CUMBRIAN farmers are appealing to walkers to enjoy the countryside responsibly.

Many feel that the number of walkers using farmers’ fields for their daily exercise is putting livestock and workers at increased risk.

Farmers across the county have spoken of fears they could contract the deadly Covid-19 disease, because so many people are touching gates as they open them to access their land.

And in many cases, they are left open, leaving livestock - including lambing ewes - to wander onto country lanes where they are at a heightened risk of injury.

Tracie Roberts, an accountant at JF Hornby and Co, in Ulverston, says the message from farmers is clear. “I am in close contact with all of my clients, and while at the moment, their businesses are in relative terms doing quite well - they are all reporting a huge increase in the number of people and dog walkers using their land. That’s the case across the county.

“The issue here is that so many people are touching their gates as they open and close them, the farmers are fearful of catching Covid-19; in fact a member of the farming community in Cumbria sadly died from the coronavirus and his family are convinced he caught it by touching an infected gate.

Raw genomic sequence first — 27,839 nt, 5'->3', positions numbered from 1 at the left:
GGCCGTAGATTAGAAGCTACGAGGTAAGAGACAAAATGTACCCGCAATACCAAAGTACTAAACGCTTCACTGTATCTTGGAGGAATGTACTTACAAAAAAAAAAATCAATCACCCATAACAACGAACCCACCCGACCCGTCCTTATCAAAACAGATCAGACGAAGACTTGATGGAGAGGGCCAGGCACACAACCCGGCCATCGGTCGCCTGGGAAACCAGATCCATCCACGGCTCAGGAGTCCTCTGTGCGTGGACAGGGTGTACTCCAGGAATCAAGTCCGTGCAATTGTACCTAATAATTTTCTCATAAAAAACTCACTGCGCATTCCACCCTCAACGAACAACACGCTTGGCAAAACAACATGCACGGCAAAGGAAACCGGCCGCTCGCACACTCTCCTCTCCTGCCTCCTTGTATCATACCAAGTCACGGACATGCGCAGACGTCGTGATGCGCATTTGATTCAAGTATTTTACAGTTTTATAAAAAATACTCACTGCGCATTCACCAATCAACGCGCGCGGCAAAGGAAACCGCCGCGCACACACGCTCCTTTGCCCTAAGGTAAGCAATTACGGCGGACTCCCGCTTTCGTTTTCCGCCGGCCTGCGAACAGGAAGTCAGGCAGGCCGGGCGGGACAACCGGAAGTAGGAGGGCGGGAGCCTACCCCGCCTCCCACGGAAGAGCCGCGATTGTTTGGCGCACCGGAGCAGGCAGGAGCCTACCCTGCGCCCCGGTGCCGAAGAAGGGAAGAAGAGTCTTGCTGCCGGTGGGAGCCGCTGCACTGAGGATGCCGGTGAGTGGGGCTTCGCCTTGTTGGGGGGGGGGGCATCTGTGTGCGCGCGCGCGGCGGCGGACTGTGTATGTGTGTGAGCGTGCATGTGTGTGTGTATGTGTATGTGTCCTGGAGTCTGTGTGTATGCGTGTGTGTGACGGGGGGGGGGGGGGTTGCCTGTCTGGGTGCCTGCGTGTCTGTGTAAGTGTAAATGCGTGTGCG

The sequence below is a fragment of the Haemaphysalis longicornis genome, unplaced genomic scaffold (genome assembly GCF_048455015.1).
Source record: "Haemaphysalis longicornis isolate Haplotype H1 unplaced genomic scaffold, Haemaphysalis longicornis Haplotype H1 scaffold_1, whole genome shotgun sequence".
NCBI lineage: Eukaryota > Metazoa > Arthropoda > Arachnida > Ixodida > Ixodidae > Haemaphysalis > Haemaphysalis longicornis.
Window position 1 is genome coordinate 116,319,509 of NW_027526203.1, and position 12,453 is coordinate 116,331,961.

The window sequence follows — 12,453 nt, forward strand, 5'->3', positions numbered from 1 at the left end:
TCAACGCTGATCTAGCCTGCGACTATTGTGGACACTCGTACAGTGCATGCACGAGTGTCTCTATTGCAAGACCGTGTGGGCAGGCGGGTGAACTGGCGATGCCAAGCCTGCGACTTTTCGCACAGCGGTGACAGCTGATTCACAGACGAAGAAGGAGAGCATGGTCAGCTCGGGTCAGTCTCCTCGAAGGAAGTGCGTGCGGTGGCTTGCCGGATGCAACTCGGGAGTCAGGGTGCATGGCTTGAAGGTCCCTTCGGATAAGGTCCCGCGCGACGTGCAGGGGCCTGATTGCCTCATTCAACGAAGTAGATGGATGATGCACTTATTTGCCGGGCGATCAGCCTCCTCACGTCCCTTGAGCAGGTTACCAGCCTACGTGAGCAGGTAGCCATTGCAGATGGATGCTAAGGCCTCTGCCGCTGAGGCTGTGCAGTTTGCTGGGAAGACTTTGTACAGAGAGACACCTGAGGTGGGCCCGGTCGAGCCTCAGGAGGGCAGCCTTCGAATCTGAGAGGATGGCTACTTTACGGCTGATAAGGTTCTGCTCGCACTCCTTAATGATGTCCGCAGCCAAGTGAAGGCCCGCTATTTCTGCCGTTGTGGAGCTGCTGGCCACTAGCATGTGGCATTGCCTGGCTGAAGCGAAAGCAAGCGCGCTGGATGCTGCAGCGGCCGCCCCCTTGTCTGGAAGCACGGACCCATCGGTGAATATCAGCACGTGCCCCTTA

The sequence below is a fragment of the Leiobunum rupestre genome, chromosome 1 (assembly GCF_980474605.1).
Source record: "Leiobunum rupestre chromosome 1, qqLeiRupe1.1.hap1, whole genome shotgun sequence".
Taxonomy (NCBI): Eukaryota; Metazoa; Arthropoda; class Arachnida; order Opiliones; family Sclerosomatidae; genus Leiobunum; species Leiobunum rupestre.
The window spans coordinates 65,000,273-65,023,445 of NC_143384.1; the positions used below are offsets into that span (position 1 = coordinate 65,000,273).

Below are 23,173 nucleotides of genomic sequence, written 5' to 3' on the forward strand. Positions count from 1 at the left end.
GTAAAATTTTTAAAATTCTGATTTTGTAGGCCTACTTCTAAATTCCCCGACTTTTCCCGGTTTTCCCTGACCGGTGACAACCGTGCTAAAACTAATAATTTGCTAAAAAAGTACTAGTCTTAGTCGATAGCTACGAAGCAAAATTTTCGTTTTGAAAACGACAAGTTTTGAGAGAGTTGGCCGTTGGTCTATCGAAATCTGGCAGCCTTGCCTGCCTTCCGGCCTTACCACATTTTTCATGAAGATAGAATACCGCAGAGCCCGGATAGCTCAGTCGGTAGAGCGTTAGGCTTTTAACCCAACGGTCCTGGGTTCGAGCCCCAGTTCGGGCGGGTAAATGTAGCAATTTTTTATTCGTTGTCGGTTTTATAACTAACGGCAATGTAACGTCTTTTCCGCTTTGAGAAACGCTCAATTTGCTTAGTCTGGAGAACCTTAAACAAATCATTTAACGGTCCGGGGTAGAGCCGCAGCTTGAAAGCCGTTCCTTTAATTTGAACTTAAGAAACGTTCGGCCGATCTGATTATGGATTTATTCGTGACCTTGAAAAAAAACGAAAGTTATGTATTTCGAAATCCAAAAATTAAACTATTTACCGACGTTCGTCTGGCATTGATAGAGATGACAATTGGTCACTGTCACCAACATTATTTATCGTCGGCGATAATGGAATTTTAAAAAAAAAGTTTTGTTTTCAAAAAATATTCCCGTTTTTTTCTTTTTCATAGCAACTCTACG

“A further challenge for them is that many people are leaving gates open and livestock is escaping. We are in prime lambing season and this is a crucial time for farmers. They cannot afford for lambing ewes to be wandering along country lanes.”

People using common land where there are no footpaths – for instance moorland – should also make sure they stick to the rules.

National Farmers Union (NFU) North West regional director David Hall said: “We all recognise the benefits of getting out and enjoying the countryside which our farmers look after and maintain, especially at a difficult time when people need to take extra care to maintain their physical and mental health, but it’s vital we all keep to the rules. The health of those living and working in the countryside also has to be safeguarded to ensure that safe, local, high-standard British food keeps coming, and walkers need to be aware of their role in protecting rural people and their livelihoods. It is also a busy time in the farming calendar with plenty of young lambs and calves around and we ask dog owners to take extra precautions when walking through farmland.”

Tracie said that feedback from her portfolio of clients in the dairy and beef sectors remained relatively upbeat, with a majority continuing to feed the supply chain. But this, she said, might change depending on the continued length and severity of the lockdown measures.